Daubert V. Merrell Dow Pharmaceuticals

Abstract

Daubert and other minors, suffered limb reduction birth defects; they claim the defects were caused when their mothers ingested drugs manufactured by the Defendant, Merrell Dow Pharmaceuticals, Inc. (Defendant), while they were pregnant. When the United States Supreme Court handed down its opinion in Daubert v. Merrell Dow Pharmaceuticals, Inc., it began a wide-ranging debate about the rules that govern the admissibility of expert testimony in both state and federal trials. The courts of nineteen states have adopted Daubert, and those of eleven, including Florida, have apparently rejected it.

There were two minors that brought suit against Merrell Dow Pharmaceuticals, claiming they suffered limb reduction birth defects. This appeal deals with an evidentiary question:  whether certain expert scientific testimony is admissible to prove that Bendectin caused the plaintiffs' birth defects because their mothers had taken Bendectin, a drug prescribed for morning sickness to about 17.5 million pregnant women in the United States between 1957 and 1982.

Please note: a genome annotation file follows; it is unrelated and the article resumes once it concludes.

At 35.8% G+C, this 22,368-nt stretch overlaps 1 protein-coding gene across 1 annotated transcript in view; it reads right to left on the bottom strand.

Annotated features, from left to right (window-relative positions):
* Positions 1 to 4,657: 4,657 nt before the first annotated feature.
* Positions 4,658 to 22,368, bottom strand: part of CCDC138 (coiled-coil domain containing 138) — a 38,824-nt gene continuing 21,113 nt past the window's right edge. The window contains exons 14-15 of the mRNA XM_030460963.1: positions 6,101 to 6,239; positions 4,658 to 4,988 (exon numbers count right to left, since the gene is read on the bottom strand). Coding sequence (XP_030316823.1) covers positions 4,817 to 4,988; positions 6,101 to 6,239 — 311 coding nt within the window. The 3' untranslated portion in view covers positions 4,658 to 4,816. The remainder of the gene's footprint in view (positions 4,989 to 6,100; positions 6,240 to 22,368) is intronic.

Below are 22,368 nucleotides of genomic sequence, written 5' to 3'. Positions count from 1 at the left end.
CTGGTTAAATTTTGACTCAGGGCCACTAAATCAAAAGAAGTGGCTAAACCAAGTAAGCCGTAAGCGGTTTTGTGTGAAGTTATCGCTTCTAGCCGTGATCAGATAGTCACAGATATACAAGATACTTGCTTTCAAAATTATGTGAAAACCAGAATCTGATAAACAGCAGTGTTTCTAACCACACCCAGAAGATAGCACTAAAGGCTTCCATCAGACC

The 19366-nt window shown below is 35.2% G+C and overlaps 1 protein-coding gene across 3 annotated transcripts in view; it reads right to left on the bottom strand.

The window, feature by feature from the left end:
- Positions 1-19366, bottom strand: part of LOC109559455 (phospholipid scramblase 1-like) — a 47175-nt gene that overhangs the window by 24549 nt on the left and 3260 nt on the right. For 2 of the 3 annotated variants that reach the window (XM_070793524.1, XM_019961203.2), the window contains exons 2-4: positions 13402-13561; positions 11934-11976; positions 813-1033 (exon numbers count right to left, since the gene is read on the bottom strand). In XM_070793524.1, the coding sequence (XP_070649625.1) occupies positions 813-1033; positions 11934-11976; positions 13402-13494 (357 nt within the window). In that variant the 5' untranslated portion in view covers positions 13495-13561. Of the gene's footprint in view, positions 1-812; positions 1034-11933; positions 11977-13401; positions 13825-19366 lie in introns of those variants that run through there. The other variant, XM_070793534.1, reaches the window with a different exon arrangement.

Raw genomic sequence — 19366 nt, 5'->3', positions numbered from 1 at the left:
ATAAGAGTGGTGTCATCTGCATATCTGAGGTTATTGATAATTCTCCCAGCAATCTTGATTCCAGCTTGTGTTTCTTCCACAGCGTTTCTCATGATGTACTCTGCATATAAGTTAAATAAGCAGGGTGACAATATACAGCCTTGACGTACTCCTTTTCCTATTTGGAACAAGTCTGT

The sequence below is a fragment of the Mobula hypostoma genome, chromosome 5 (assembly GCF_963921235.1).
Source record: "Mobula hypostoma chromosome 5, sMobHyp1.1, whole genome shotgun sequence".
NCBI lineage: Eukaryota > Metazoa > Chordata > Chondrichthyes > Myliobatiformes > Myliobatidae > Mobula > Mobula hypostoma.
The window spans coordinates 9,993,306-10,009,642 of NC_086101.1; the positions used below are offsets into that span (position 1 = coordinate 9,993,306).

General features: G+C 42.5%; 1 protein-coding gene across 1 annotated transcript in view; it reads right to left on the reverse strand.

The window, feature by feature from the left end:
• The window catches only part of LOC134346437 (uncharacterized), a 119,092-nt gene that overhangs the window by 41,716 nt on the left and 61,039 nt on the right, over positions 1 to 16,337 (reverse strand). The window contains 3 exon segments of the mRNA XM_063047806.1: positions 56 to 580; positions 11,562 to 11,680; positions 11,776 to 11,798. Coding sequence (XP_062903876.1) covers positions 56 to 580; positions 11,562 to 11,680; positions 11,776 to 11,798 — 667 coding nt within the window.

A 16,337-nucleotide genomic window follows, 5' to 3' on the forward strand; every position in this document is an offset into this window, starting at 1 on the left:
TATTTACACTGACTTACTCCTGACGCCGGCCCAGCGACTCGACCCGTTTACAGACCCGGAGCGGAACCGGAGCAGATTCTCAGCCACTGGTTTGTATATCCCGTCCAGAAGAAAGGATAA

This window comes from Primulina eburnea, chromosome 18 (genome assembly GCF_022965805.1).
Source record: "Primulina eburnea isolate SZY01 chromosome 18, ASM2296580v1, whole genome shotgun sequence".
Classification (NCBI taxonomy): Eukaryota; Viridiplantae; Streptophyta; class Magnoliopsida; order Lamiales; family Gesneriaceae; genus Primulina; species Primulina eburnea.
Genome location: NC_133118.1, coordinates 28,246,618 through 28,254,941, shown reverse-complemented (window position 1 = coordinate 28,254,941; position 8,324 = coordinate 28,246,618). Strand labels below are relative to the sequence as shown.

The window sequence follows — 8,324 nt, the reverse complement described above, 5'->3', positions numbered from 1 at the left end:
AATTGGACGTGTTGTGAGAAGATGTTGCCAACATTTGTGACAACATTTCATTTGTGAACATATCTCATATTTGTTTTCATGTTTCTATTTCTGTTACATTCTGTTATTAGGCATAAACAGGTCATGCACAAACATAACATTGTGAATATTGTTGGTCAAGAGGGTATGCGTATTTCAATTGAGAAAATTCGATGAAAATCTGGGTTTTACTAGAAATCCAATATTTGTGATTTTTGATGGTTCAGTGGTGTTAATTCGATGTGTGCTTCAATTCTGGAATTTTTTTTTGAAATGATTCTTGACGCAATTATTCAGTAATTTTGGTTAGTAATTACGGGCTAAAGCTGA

Jose F. Cordero stated, “They know birth defects occur in 2-3% of births, whether or not the expectant mother has taken Bendectin. For the most part, they do not know how birth defects come about". In the circumstances of this case,, it was determined that the interests of justice and judicial economy will best be served by deciding those issues that are properly before them and offering guidance on the application of the Daubert standard in this circuit.